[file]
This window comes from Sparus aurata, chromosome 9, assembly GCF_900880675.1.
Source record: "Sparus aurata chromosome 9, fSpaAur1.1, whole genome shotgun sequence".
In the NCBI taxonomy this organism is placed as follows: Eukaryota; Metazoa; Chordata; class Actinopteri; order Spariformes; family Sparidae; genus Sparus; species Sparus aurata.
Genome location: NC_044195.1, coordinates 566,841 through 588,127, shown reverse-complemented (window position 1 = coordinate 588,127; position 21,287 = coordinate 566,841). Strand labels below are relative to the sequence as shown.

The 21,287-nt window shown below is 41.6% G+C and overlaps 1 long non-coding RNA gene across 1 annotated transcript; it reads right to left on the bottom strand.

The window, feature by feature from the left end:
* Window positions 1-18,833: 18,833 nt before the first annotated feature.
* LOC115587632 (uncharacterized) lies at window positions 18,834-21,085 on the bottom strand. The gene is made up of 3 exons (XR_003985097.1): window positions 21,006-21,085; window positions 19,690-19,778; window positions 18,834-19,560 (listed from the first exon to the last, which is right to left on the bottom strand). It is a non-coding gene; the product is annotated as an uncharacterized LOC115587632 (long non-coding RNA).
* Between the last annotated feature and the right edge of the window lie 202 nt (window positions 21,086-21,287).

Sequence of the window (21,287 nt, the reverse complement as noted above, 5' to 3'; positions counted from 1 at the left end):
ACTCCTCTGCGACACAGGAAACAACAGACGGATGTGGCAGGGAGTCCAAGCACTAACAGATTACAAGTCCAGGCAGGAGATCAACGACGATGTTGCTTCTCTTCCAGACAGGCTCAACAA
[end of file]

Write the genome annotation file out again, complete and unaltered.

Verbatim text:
This window comes from Sparus aurata, chromosome 9, assembly GCF_900880675.1.
Source record: "Sparus aurata chromosome 9, fSpaAur1.1, whole genome shotgun sequence".
In the NCBI taxonomy this organism is placed as follows: Eukaryota; Metazoa; Chordata; class Actinopteri; order Spariformes; family Sparidae; genus Sparus; species Sparus aurata.
Genome location: NC_044195.1, coordinates 566,841 through 588,127, shown reverse-complemented (window position 1 = coordinate 588,127; position 21,287 = coordinate 566,841). Strand labels below are relative to the sequence as shown.

The 21,287-nt window shown below is 41.6% G+C and overlaps 1 long non-coding RNA gene across 1 annotated transcript; it reads right to left on the bottom strand.

The window, feature by feature from the left end:
* Window positions 1-18,833: 18,833 nt before the first annotated feature.
* LOC115587632 (uncharacterized) lies at window positions 18,834-21,085 on the bottom strand. The gene is made up of 3 exons (XR_003985097.1): window positions 21,006-21,085; window positions 19,690-19,778; window positions 18,834-19,560 (listed from the first exon to the last, which is right to left on the bottom strand). It is a non-coding gene; the product is annotated as an uncharacterized LOC115587632 (long non-coding RNA).
* Between the last annotated feature and the right edge of the window lie 202 nt (window positions 21,086-21,287).

Sequence of the window (21,287 nt, the reverse complement as noted above, 5' to 3'; positions counted from 1 at the left end):
ACTCCTCTGCGACACAGGAAACAACAGACGGATGTGGCAGGGAGTCCAAGCACTAACAGATTACAAGTCCAGGCAGGAGATCAACGACGATGTTGCTTCTCTTCCAGACAGGCTCAACAA